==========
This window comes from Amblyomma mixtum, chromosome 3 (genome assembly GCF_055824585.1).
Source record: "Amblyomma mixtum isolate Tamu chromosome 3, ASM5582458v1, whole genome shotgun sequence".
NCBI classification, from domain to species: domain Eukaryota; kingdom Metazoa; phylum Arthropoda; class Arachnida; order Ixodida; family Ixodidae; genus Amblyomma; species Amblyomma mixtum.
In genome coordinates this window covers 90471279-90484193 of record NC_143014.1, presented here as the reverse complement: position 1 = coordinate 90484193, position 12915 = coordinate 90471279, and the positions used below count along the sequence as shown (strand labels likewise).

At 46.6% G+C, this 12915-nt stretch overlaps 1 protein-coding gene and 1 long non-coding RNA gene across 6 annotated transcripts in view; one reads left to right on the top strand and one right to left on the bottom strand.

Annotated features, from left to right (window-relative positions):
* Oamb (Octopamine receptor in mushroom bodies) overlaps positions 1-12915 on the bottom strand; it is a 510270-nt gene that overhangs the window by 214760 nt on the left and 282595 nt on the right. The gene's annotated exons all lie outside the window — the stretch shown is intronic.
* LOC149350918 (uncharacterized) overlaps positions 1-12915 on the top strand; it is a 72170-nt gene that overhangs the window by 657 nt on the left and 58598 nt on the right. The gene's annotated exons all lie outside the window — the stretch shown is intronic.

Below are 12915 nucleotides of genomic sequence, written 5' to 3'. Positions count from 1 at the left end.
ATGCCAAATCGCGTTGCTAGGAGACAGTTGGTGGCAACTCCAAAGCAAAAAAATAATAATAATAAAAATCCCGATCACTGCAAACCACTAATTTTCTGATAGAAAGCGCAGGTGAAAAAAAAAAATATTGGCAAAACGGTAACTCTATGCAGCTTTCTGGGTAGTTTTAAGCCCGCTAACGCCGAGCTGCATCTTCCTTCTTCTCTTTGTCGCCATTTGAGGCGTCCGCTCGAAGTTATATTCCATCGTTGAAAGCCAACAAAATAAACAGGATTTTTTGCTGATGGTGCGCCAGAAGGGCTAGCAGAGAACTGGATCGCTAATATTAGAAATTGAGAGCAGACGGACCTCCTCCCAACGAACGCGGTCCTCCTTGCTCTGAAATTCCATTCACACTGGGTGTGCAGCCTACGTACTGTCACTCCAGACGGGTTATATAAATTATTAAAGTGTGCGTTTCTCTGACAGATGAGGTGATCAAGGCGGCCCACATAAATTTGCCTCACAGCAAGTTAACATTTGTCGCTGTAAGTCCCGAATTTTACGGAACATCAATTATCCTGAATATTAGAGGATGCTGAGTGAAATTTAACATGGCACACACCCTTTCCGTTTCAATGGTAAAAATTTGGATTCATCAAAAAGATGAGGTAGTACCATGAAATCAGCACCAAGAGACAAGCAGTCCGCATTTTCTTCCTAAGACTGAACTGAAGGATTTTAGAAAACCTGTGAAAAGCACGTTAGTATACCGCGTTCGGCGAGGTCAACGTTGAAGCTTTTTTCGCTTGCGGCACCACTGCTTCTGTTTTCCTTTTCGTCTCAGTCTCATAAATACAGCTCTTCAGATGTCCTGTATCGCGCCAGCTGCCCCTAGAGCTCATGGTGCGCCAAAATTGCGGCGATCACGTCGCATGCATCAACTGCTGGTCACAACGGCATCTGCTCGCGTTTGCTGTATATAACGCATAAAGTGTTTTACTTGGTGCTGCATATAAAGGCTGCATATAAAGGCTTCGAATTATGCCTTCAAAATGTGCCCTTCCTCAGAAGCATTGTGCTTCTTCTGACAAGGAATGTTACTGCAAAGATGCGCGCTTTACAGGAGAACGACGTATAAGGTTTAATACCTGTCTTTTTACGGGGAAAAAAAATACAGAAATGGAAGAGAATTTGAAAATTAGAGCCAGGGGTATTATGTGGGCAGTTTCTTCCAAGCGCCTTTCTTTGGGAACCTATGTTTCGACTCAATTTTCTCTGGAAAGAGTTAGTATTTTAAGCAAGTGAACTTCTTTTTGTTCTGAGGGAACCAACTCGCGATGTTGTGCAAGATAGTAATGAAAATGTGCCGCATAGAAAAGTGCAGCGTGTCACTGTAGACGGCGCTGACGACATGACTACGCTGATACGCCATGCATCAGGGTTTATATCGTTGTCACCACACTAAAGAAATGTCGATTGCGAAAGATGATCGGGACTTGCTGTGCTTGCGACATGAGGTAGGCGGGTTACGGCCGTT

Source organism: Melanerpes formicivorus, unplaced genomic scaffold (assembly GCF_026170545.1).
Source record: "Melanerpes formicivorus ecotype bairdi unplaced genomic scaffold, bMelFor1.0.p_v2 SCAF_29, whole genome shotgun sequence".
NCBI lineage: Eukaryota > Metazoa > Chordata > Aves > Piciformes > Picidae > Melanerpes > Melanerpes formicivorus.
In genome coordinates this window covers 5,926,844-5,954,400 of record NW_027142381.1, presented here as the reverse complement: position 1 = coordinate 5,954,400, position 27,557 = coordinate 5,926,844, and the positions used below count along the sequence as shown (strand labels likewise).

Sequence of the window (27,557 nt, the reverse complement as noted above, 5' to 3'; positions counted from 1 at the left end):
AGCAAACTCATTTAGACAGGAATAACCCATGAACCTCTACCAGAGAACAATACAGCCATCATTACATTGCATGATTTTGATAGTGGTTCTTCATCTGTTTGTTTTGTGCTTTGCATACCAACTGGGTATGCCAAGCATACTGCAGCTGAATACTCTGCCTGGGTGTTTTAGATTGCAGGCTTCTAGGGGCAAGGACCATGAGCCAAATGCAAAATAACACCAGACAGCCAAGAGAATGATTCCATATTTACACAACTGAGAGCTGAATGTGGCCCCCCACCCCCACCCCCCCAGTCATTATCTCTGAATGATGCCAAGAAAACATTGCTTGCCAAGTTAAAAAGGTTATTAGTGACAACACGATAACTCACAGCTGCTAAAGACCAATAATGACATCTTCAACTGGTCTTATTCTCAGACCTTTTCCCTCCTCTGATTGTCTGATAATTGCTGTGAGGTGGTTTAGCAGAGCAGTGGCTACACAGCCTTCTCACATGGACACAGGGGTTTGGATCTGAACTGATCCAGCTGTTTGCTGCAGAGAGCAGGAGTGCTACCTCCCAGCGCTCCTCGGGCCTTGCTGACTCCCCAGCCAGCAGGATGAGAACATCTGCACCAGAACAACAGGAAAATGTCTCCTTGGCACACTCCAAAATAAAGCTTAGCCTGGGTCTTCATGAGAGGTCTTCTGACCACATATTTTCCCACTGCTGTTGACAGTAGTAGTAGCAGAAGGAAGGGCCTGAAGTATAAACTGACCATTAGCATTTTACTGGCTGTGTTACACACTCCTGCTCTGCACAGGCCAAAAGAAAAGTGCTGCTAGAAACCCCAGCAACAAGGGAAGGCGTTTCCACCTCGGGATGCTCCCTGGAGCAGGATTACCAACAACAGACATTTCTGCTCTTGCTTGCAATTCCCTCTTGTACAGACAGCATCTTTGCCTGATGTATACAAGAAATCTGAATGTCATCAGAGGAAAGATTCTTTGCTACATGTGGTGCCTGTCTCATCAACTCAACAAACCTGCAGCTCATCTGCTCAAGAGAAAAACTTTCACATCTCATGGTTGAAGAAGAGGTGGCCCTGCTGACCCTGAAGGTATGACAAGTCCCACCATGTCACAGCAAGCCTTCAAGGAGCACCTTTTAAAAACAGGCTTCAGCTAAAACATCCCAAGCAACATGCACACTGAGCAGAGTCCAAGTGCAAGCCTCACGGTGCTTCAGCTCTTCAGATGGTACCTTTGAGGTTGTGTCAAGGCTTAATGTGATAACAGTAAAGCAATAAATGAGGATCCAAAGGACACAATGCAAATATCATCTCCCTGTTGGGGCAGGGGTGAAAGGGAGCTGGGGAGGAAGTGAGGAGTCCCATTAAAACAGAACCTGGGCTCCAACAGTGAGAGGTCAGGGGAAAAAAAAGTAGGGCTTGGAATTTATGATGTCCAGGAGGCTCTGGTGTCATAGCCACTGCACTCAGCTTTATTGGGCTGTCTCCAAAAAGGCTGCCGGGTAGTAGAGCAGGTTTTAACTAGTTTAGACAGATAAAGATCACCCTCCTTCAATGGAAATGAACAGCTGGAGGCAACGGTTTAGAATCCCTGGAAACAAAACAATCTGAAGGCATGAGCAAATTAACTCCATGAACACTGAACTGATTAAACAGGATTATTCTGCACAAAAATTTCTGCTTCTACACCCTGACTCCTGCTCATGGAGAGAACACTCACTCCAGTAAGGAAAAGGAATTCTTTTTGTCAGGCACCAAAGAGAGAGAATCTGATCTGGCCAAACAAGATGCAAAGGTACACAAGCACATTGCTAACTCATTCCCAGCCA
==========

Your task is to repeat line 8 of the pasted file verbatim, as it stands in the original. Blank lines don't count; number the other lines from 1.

* LOC149350918 (uncharacterized) overlaps positions 1-12915 on the top strand; it is a 72170-nt gene that overhangs the window by 657 nt on the left and 58598 nt on the right. The gene's annotated exons all lie outside the window — the stretch shown is intronic.